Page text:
TitleHepatic Cytochrome P450 Activity, Abundance, and Expression Throughout Human Development.
Publication TypeJournal Article
Year of Publication2016
AuthorsSadler, NC, Nandhikonda, P, Webb-Robertson, B-J, Ansong, C, Anderson, LN, Smith, JN, Corley, RA, Wright, AT
JournalDrug Metab Dispos
Volume44
Issue7
Pagination984-91
Date Published2016 Jul
ISSN1521-009X
Abstract

Cytochrome P450s are oxidative metabolic enzymes that play critical roles in the biotransformation of endogenous compounds and xenobiotics. The expression and activity of P450 enzymes varies considerably throughout human development; the deficit in our understanding of these dynamics limits our ability to predict environmental and pharmaceutical exposure effects. In an effort to develop a more comprehensive understanding of the ontogeny of P450 enzymes, we employed a multi-omic characterization of P450 transcript expression, protein abundance, and functional activity. Modified mechanism-based inhibitors of P450s were used as chemical probes for isolating active P450 proteoforms in human hepatic microsomes with developmental stages ranging from early gestation to late adult. High-resolution liquid chromatography-mass spectrometry was used to identify and quantify probe-labeled P450s, allowing for a functional profile of P450 ontogeny. Total protein abundance profiles and P450 rRNA was also measured, and our results reveal life-stage-dependent variability in P450 expression, abundance, and activity throughout human development and frequent discordant relationships between expression and activity. We have significantly expanded the knowledge of P450 ontogeny, particularly at the level of individual P450 activity. We anticipate that these results will be useful for enabling predictive therapeutic dosing, and for avoiding potentially adverse and harmful reactions during maturation from both therapeutic drugs and environmental xenobiotics.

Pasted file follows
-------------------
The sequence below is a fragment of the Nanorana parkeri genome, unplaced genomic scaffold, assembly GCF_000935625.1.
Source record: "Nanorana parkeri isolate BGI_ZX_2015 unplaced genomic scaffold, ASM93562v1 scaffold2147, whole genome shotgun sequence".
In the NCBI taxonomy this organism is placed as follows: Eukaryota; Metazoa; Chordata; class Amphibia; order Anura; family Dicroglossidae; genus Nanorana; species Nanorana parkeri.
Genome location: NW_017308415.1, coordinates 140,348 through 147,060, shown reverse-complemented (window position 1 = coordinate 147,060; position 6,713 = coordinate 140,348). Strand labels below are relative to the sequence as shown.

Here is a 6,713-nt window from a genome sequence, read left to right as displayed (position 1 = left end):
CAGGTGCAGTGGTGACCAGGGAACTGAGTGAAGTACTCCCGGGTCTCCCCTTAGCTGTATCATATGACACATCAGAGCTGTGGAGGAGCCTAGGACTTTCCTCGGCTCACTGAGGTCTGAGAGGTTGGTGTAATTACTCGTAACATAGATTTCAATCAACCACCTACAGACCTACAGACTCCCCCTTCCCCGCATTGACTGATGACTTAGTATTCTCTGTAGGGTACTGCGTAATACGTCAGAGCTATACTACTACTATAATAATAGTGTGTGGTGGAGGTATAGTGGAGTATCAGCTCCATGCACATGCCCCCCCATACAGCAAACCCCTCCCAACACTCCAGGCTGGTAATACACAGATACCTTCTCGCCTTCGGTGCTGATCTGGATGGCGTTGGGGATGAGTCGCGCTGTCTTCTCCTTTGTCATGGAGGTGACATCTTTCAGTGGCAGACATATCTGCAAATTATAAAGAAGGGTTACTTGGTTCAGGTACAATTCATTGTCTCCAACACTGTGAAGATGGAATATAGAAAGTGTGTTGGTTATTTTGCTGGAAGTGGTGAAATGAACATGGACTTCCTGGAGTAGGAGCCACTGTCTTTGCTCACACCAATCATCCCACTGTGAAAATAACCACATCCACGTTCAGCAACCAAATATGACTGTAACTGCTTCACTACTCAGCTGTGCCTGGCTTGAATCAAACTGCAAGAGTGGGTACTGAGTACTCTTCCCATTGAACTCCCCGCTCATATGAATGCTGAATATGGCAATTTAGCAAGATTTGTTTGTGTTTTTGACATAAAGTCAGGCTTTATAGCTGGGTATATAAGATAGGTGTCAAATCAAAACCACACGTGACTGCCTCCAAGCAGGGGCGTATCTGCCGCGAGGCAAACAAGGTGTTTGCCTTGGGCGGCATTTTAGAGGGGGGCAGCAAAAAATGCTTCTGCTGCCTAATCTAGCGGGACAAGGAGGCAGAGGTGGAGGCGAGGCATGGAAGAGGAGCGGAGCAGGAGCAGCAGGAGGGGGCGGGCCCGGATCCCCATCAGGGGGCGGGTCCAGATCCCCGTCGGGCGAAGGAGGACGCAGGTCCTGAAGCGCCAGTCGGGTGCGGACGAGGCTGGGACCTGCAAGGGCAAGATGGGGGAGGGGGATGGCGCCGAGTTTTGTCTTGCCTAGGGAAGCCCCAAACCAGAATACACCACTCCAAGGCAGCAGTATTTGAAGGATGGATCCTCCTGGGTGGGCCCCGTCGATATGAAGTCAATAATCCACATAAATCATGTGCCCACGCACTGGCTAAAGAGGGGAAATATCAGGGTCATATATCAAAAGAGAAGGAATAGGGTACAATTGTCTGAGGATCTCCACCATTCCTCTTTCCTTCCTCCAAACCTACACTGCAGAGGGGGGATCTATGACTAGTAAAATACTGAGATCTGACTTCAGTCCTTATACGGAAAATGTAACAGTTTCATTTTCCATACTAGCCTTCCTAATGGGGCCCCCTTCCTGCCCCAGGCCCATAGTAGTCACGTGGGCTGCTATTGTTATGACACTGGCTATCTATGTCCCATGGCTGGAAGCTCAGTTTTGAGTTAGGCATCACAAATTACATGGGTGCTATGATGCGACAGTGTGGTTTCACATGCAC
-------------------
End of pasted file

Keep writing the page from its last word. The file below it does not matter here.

DOI10.1124/dmd.115.068593
Alternate JournalDrug Metab. Dispos.
PubMed ID27084891
PubMed Central IDPMC4931891
Grant ListP41 GM103493 / GM / NIGMS NIH HHS / United States
P42 ES016465 / ES / NIEHS NIH HHS / United States